In what Elon Musk is calling their “most difficult” mission so far, SpaceX launched the Falcon Heavy rocket for the third time. The launch took place at 2:30 am ET Tuesday from a launch pad at Kennedy Space Center in Florida. The mission was called STP-2, and Universe Today sent a photographer to capture all the action.
This mission was a first for SpaceX in a few ways. The company keeps tweaking its missions to make them better and to make launches more affordable. Not only was STP-2 SpaceX’s first night-time launch, but it was the first time that it reused flight-proven boosters. While this was the first flight for the central booster, the other two boosters were previously used on the Arabsat-6A mission on April 11th.
Things didn’t go perfectly for SpaceX. While the two side-boosters landed successfully at SpaceX’s landing zones at Cape Canaveral Air Force Base, the main booster crashed into the ocean and was destroyed on impact. But due to the complicated mission profile for STP-2, the main booster was travelling very quickly, and that led to problems.
STP-2 had a very interesting payload, featuring some important customers for SpaceX. The Department of Defense, NASA, and the US Air Force all had payloads on board. Among the payloads was the Planetary Society’s LightSail 2, and NASA’s Deep Space Atomic Clock.
The mission featured 24 different payloads on 3 different spacecraft, including the Orbital Test Bed, and getting all three to their orbits meant that the mission required three different burns and three different deployment points. This was easily the most complicated mission profile for SpaceX.
Rocket launches are always cool. But the Falcon Heavy is currently the world’s most powerful rocket. And a night-time launch meant that in terms of viewing gratification alone, STP-2 was a stunner. Universe Today dispatched photographer Alex Brock to the launch and he captured these images for us.
Particularly stunning is Alex’s image of the so-called “Falcon Nebula.” Alex explained what he thinks caused such a stunning display in the night sky:
“This image occurred at booster separation and boostback-burn startup. The cloud with the purple/yellow glow in it is the 2 boosters firing up their engines to slow their forward momentum and begin their burn back towards the landing zones at the cape. The center core stage is on the bottom right side and is shown still on its main burn propelling the second stage for about another minute. The reason you get these incredible visuals is, from my understanding, at that altitude there is very little atmosphere so the exhaust clouds from the boosters expand much larger and contrast against the dark night sky.”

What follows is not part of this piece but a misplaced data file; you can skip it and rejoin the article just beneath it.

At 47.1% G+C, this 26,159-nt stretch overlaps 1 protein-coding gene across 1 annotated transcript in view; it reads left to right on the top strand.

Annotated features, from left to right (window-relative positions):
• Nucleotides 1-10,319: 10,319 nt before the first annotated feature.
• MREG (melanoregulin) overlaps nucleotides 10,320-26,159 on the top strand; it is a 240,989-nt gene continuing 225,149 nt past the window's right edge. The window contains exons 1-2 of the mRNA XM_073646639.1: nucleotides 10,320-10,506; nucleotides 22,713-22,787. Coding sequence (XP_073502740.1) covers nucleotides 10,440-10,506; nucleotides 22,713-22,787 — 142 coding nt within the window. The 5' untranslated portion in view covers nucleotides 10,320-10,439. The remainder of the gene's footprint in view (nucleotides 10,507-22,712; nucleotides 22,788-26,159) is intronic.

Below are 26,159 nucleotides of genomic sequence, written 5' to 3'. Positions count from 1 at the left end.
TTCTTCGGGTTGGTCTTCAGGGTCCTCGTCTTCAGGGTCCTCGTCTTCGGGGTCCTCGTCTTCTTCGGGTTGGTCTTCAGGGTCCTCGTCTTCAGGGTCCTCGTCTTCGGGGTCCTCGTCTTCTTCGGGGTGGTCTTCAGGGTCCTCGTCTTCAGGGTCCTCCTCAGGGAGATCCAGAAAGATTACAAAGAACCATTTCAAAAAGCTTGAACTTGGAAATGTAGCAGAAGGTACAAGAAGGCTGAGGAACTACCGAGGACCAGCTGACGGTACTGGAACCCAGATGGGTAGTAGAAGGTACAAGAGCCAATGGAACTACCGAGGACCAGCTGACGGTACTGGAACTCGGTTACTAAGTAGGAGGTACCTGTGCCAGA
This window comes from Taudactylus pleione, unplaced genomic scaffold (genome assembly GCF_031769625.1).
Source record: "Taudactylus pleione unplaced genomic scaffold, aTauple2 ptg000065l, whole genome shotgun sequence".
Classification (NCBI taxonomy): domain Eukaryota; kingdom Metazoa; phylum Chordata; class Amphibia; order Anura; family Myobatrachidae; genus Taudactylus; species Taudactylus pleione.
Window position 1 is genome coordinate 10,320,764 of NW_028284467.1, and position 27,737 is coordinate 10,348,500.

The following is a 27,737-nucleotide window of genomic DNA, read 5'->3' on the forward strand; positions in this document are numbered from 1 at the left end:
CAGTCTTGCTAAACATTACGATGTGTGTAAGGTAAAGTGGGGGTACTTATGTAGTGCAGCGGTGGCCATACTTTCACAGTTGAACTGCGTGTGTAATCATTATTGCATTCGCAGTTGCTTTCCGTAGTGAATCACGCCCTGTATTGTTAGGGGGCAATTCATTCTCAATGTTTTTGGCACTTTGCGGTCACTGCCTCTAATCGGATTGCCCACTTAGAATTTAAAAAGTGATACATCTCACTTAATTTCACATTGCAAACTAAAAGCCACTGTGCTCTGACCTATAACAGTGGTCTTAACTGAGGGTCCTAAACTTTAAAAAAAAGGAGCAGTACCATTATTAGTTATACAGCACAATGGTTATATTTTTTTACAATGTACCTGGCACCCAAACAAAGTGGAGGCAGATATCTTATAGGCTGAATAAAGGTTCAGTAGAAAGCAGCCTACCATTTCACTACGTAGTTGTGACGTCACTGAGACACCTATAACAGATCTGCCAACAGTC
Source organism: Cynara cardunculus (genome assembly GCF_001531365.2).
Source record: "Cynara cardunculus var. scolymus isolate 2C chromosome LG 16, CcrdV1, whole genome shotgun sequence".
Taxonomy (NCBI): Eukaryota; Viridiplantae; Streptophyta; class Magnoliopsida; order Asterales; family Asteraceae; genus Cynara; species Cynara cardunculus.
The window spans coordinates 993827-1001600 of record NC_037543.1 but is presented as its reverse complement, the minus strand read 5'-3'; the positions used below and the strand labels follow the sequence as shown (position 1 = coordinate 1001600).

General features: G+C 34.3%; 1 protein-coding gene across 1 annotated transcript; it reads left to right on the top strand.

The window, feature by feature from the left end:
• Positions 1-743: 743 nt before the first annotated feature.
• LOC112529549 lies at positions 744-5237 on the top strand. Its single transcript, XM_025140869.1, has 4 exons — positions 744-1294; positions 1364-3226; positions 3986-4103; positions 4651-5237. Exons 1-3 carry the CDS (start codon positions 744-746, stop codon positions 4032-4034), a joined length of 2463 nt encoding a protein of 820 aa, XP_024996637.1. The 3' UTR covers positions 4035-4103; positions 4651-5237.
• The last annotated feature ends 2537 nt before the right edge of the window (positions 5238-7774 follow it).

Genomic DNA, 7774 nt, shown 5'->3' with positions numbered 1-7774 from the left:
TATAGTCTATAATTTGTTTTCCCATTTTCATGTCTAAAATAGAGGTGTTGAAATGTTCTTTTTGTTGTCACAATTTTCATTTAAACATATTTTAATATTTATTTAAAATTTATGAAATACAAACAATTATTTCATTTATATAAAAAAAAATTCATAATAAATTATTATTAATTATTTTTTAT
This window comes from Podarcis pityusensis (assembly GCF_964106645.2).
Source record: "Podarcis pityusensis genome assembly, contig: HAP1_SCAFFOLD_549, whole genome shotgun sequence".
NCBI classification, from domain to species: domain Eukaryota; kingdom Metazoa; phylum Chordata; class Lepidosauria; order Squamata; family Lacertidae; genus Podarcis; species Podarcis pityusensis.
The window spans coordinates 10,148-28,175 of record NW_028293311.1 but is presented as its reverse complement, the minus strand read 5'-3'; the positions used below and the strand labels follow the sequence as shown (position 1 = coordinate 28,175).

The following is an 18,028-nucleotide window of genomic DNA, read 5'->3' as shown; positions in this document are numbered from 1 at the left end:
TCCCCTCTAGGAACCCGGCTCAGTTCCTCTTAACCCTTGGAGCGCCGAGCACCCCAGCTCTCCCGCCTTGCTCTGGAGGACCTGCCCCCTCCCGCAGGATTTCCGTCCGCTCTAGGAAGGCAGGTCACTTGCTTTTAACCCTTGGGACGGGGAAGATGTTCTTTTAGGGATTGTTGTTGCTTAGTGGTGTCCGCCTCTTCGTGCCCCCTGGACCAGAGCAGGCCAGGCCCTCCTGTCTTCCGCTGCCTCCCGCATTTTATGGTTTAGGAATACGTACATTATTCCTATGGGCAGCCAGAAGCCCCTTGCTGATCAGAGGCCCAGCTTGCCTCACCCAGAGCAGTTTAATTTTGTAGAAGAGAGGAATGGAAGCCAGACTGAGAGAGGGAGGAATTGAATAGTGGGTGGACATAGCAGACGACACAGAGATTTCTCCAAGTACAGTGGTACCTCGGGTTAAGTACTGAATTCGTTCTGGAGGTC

SpaceX also tried to catch the nosecone fairings from STP-2. They used a barge called Ms. Tree, outfitted with a huge suspended net, to try and catch the two-piece fairing. After previous failed attempts, they used a large net and were partially successful. While one of the pieces crashed into the ocean, Ms. Tree did catch the other piece.
It’s a $6 million dollar bill every time one of these fairings is destroyed, so SpaceX is keen to figure out how to re-use them. The fairings have small rockets to control their descent, as well as parachutes. This is the first time they’ve managed to catch even one half of the nose-cone fairing, so now they’ll examine it to see if it can be refurbished and re-used.
The next Falcon Heavy launch is not scheduled yet, but according to the SpaceX Launch Manifest, the customer is Inmarsat. Inmarsat is a world leader in satellite communications. It will also launch from Pad 39-A at the Kennedy Space Center.
It’ll be interesting to see if SpaceX is able to recover and reuse all of its boosters, as well as its nosecone fairings.
- Alex Brock Photography
- SpaceX Falcon Heavy
- Universe Today: Deep Space Atomic Clocks Will Help Spacecraft Answer, with Incredible Precision, if They’re There Yet
- Universe Today: Planetary Society’s Light Sail 2 is Set to Launch on a Falcon Heavy Rocket Next Month